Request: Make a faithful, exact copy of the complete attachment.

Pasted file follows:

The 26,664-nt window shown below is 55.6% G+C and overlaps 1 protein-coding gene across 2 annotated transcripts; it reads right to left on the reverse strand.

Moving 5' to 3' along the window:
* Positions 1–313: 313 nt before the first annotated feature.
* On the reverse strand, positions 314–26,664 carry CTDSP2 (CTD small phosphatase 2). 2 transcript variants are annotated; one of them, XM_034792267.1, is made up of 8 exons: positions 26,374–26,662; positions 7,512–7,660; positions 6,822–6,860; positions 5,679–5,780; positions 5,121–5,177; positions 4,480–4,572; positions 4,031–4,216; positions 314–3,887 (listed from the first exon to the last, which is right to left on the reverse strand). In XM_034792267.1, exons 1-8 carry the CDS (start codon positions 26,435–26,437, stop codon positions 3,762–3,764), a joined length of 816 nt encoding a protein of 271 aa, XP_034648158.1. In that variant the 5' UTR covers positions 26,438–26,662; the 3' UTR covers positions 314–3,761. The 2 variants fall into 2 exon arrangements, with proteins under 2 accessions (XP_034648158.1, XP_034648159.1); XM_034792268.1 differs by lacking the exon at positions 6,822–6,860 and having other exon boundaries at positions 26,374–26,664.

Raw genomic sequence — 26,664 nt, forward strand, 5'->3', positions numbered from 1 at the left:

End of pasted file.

The 26,664-nt window shown below is 55.6% G+C and overlaps 1 protein-coding gene across 2 annotated transcripts; it reads right to left on the reverse strand.

Moving 5' to 3' along the window:
* Positions 1–313: 313 nt before the first annotated feature.
* On the reverse strand, positions 314–26,664 carry CTDSP2 (CTD small phosphatase 2). 2 transcript variants are annotated; one of them, XM_034792267.1, is made up of 8 exons: positions 26,374–26,662; positions 7,512–7,660; positions 6,822–6,860; positions 5,679–5,780; positions 5,121–5,177; positions 4,480–4,572; positions 4,031–4,216; positions 314–3,887 (listed from the first exon to the last, which is right to left on the reverse strand). In XM_034792267.1, exons 1-8 carry the CDS (start codon positions 26,435–26,437, stop codon positions 3,762–3,764), a joined length of 816 nt encoding a protein of 271 aa, XP_034648158.1. In that variant the 5' UTR covers positions 26,438–26,662; the 3' UTR covers positions 314–3,761. The 2 variants fall into 2 exon arrangements, with proteins under 2 accessions (XP_034648158.1, XP_034648159.1); XM_034792268.1 differs by lacking the exon at positions 6,822–6,860 and having other exon boundaries at positions 26,374–26,664.

Raw genomic sequence — 26,664 nt, forward strand, 5'->3', positions numbered from 1 at the left: